Much has been written about the decision of a bare majority of Supreme Court justices to declare the Defense of Marriage Act unconstitutional. The federal government must now treat same-sex marriages as equal in all ways to heterosexual marriages. California’s ban of gay marriage has been overturned. These are momentous decisions, unthinkable not long ago. There is much to say about shifting public opinion, partisan politics, and the evolving meaning of equal rights.
But I have been thinking about love. The couples who brought the case to the Supreme Court made courageous decisions about trying to gain equality of rights through a protracted legal process. The word “love” is never mentioned in the decision to overturn DOMA. Yet their journey began with falling in love. Love for each other sustained them when their unions were not recognized by law. Edie Windsor and Thea Clara Spyer were together for 42 years before Spyer died in 2009. The couples who contested California’s Proposition 8, Kris Perry and Sandy Stier, and Jeff Katami and Paul Zarrillo, have been together for over 15 years. Love brought them to get marriage licenses as soon as the Supreme Court decisions were announced. They have now proclaimed their love in formal ceremonies, presided over by California Attorney General Kamala Harris and Los Angeles Mayor Antonio Villaraigosa, respectively.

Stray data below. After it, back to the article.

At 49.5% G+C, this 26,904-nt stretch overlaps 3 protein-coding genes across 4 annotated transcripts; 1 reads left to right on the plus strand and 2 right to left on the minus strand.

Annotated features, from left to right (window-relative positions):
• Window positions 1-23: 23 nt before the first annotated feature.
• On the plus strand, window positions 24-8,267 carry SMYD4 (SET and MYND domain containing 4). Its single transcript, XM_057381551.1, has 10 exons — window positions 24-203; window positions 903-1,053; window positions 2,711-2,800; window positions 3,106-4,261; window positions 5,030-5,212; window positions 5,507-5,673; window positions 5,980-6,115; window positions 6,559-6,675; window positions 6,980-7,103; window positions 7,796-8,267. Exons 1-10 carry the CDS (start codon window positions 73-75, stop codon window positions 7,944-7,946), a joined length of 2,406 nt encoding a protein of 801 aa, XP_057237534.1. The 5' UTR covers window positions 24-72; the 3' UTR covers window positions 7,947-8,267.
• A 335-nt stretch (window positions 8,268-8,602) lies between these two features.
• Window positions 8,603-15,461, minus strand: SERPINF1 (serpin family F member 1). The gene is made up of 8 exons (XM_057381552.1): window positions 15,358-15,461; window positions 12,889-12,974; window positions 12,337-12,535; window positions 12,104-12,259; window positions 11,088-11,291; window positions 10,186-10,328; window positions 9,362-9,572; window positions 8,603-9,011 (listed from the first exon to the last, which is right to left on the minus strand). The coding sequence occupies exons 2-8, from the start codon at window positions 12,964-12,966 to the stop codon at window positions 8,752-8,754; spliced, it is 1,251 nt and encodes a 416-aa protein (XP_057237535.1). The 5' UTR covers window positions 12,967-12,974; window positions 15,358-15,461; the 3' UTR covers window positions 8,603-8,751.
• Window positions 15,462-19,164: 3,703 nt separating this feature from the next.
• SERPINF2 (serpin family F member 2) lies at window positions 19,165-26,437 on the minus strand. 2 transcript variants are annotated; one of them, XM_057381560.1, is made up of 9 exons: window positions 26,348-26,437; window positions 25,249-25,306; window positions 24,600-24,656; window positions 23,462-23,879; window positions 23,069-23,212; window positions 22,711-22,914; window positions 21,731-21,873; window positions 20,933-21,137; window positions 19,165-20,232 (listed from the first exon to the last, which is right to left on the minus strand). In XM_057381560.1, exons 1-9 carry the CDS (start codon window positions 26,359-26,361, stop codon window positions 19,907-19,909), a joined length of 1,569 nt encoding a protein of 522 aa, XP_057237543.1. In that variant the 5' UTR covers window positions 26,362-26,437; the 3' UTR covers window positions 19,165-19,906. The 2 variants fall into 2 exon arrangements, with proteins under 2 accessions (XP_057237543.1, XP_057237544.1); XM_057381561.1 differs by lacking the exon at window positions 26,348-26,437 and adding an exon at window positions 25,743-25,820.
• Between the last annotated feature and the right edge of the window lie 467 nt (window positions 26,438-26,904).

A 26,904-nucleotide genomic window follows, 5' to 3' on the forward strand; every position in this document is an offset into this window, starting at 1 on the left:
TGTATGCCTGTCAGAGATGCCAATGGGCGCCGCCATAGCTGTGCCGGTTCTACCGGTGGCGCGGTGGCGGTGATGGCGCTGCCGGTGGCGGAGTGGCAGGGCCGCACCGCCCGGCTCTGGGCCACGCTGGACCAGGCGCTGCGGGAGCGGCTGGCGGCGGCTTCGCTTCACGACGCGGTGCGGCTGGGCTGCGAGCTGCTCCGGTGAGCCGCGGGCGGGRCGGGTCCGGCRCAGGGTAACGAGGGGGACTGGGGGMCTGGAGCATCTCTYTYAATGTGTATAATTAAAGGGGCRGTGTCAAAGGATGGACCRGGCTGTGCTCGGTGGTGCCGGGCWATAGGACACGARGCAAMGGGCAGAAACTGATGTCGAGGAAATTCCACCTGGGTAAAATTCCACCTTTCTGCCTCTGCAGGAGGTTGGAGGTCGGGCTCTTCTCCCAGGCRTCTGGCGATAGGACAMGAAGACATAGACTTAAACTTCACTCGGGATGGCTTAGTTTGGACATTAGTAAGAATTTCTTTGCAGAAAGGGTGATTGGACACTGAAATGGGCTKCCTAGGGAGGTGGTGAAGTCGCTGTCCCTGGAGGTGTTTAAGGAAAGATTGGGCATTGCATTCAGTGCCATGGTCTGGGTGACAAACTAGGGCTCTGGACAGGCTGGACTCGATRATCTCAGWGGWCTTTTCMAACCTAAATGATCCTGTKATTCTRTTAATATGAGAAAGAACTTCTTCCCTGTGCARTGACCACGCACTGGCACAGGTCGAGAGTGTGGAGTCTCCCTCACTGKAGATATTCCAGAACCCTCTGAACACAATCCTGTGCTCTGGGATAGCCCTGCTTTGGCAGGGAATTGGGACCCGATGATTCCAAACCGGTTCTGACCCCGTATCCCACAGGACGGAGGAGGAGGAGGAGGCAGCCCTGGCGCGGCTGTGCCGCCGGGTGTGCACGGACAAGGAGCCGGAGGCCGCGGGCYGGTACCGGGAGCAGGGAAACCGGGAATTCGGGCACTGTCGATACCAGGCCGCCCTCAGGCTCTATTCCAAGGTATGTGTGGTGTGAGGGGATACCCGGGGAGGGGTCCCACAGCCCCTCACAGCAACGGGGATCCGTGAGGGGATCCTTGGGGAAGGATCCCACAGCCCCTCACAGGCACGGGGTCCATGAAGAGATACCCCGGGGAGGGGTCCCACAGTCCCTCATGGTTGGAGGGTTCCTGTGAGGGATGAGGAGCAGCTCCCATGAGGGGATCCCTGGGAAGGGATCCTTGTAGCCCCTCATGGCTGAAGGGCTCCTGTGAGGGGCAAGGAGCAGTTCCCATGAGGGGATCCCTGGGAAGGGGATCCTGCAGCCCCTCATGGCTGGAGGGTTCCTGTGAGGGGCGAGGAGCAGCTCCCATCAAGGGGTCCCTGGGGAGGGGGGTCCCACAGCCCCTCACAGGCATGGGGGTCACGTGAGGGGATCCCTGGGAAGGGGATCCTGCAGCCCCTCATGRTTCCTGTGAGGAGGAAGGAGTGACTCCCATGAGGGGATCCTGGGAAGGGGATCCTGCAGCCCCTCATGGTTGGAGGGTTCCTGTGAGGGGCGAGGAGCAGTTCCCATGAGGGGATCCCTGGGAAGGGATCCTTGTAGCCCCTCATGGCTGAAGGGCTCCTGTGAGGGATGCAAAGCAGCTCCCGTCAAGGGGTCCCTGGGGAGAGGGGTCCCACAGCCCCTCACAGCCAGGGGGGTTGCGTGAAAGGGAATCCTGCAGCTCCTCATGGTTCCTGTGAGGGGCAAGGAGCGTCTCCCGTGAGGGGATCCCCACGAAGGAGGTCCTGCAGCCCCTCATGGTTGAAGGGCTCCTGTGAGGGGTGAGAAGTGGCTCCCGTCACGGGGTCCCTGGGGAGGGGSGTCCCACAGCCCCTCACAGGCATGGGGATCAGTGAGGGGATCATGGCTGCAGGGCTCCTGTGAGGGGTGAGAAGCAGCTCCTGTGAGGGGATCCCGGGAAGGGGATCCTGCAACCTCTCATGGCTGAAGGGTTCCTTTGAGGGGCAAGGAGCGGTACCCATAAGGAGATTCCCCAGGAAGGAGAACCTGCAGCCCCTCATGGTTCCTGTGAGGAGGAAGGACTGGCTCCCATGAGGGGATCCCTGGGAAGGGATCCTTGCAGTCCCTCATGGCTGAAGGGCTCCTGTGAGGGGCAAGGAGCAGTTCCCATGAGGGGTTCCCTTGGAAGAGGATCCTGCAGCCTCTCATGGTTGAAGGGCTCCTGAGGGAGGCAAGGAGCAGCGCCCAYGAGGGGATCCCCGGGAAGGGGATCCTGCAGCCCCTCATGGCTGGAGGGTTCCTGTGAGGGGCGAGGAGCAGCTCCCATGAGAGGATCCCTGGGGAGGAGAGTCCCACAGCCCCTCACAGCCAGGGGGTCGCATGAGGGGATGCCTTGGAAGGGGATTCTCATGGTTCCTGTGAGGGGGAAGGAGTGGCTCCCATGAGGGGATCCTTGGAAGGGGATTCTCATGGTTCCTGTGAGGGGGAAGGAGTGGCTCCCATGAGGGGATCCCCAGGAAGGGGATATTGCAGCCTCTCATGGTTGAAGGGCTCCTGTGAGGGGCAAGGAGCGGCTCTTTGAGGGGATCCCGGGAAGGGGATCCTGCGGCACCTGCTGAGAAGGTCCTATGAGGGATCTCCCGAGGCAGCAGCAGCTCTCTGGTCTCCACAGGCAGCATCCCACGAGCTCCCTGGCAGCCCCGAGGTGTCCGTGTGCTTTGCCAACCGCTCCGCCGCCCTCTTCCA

Homosexual love is not for me. Since I was much too young to have any moral judgment or make any life decisions, I was attracted to girls. I made no reasoned choices about love or sex – I just felt things when I saw the girl I had a crush on in second grade or the different girl I swooned over in the seventh grade. I looked at photographs of beautiful women with great interest, and never connected the word “beauty” with men.
I also never felt the love of a boy for his sister, because I don’t have sisters, but I believe in that form of love. I have no personal experience with the worshipful love for an older sibling. That is also my understanding of homosexual love: I don’t have to experience every type of love to know that love is the most wonderful feeling one can have. I know that the love between two adults can bring daily joy to ordinary life.
Our society frowns on some kinds of love. Love for someone else’s spouse can spread profound unhappiness. Sexual love for children can destroy their lives. Lust for bodies can be confused with love for minds and souls.
But society also disdained types of love which only harmed rigid ideologies. Homosexual love, like interracial love, was once a love that in our culture could not speak its name. False prejudices bolstered by selective biblical quotations proclaimed that homosexuality was immoral, the same cultural process that declared black inferior to white and slavery morally justifiable.
The truth is that same-sex couples who have discovered love act on the most profound human emotion and want only to share the greatest gift we can bestow. Their love has persevered through hatred and discrimination and lies, not because it is rational, but because it cannot be stopped by law or politics. I don’t have to participate in it or even understand it. I just have to see its glow to know that it is good.
I don’t feel homosexual love, but I love some homosexuals, in my family, among my colleagues and friends. Now the law can support that love, instead of condemning it. Love is the law.
Published in the Jacksonville Journal-Courier, July 2, 2013